Heidegger, Philosophy, and Politics ― The Heidelberg Conference
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In February of 1988, philosophers Hans-Georg Gadamer, Jacques Derrida, and Philippe Lacoue-Labarthe came together in Heidelberg before a large audience to discuss the philosophical and political implications of Martin Heidegger's thought. This event took place in the very amphitheater in which, more than fifty years earlier, Heidegger, as Rector of the University of Freiburg and a member of the Nazi Party, had given a speech entitled "The University in the New Reich." Heidegger's involvement in Nazism has always been, and will remain, an indelible scandal, but what is its real relation to his work and thought? And what are the responsibilities of those who read this work, who analyze and elaborate this thought? Conversely, what is at stake in the wholesale dismissal of this important but compromised twentieth century philosopher? In 1988, in the wake of the recent publication of Victor Farias's Heidegger and Nazism, and of the heated debates that ensued, these questions had become more pressing than ever. The reflections presented by three of the most prominent of Heidegger's readers, improvised in French and transcribed here, were an attempt to approach these questions before a broad public, but with a depth of knowledge and a complex sense of the questions at issue that were often lacking in the press at the time (and since...). Ranging over two days, and including exchanges with each other and with the audience, the discussions pursed by these major thinkers remain highly relevant today, especially following the publication of Heidegger's already notorious "Black Notebooks," which have added another chapter to the ongoing debates over this contested figure. The present volume recalls a highly charged moment in this history, while also drawing the debate toward its most essential questions.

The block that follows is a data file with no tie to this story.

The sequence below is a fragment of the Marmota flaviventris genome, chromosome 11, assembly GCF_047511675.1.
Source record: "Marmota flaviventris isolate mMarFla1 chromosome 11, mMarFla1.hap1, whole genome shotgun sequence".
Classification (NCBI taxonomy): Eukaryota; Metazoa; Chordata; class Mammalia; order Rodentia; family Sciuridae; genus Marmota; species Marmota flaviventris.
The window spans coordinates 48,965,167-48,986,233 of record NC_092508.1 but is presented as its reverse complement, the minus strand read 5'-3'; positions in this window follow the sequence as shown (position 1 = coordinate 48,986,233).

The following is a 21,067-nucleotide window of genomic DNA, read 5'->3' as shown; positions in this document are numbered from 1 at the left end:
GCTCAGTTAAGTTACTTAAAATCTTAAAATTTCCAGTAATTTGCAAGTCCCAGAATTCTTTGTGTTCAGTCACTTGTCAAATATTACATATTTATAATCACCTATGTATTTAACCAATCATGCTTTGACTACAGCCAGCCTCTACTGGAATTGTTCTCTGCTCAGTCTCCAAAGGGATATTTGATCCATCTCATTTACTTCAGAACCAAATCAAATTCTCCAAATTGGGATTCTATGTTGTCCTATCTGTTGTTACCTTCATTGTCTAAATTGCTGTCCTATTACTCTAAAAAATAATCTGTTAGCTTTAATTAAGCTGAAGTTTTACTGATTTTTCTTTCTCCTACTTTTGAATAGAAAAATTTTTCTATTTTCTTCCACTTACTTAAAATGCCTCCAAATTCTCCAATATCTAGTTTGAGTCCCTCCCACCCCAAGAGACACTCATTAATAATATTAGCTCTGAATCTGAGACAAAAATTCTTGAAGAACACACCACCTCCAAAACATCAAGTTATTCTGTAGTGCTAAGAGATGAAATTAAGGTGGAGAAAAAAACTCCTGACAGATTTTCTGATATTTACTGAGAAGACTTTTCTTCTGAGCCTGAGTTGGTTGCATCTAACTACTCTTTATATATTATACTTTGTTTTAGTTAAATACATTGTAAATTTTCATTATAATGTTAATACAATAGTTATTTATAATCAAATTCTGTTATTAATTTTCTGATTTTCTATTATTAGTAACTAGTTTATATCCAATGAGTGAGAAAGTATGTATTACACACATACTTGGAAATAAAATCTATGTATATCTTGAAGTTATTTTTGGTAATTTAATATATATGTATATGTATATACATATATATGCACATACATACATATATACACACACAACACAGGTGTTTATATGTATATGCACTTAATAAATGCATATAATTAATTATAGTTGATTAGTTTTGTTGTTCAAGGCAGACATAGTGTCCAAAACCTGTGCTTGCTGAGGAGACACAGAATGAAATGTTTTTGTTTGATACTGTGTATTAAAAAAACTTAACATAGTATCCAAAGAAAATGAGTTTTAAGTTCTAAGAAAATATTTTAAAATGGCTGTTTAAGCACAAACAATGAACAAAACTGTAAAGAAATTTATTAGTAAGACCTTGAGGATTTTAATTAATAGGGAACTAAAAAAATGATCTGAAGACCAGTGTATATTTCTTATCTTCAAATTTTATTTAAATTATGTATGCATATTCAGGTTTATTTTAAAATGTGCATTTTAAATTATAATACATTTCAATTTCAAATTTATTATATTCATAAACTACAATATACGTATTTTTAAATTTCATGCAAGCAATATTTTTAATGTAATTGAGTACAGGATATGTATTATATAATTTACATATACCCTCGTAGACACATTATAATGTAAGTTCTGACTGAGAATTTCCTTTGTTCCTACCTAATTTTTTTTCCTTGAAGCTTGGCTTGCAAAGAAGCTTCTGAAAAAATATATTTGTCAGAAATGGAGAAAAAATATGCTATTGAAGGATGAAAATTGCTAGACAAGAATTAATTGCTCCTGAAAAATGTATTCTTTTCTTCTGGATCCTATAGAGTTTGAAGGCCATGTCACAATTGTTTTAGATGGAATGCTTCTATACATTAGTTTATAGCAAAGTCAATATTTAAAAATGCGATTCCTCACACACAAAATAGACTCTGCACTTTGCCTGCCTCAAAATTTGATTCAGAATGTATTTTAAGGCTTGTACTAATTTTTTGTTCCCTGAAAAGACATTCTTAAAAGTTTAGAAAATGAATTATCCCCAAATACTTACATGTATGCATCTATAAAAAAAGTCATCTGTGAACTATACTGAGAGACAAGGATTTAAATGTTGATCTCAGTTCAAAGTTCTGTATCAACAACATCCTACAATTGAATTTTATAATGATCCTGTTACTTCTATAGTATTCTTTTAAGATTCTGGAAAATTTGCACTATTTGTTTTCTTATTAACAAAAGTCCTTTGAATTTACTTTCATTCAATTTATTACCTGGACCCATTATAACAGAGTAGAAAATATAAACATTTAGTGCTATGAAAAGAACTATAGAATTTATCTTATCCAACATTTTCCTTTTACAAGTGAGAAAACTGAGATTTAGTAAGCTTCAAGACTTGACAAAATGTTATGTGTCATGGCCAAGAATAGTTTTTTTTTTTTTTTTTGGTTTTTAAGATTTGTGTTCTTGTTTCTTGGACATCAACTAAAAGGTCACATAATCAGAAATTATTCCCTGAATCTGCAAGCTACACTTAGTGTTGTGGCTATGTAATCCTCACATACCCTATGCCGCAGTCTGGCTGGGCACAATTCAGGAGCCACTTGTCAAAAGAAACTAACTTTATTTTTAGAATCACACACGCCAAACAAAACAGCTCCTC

Jacques Derrida was the single most influential voice in European philosophy of the last quarter of the twentieth century. His For Strasbourg; Athens, Still Remains; The Animal That Therefore I Am; Sovereignties in Question; and Deconstruction in a Nutshell have been published by Fordham University Press.

Hans-Georg Gadamer (1900-2002) was a major figure in twentieth-century philosophy and was particularly important in developing the field of hermeneutics. Among his many books, the best known is Truth and Method.

Philippe Lacoue-Labarthe was Professor of Philosophy at the Universite Marc Bloch, Strasbourg. His many books include Poetry as Experience; Typography: Mimesis, Philosophy, Politics; and, with Jean Luc Nancy, The Literary Absolute: The Theory of Literature in German Romanticism.

Jeff Fort is Associate Professor of French at the University of California, Davis. His previous translations include books by Maurice Blanchot, Jean Genet, Jacques Derrida, Jacques Roubaud, Jean-Luch Nancy and Philippe Lacoue-Labarthe. He is the author of The Imperative to Write: Destitutions of the Sublime in Kafka, Blanchot, and Beckett (Fordham University Press, 2014).

Jean-Luc Nancy is Distinguished Professor of Philosophy at the Universite Marc Bloch, Strasbourg, as well as a respected commentator on art and culture. His wide-ranging thought is developed in books including Listening; Dis-Enclosure: The Deconstruction of Christianity; Noli me Tangere: On the Raising of the Body; Corpus; and Corpus II: Writings on Sexuality, all published by Fordham University Press.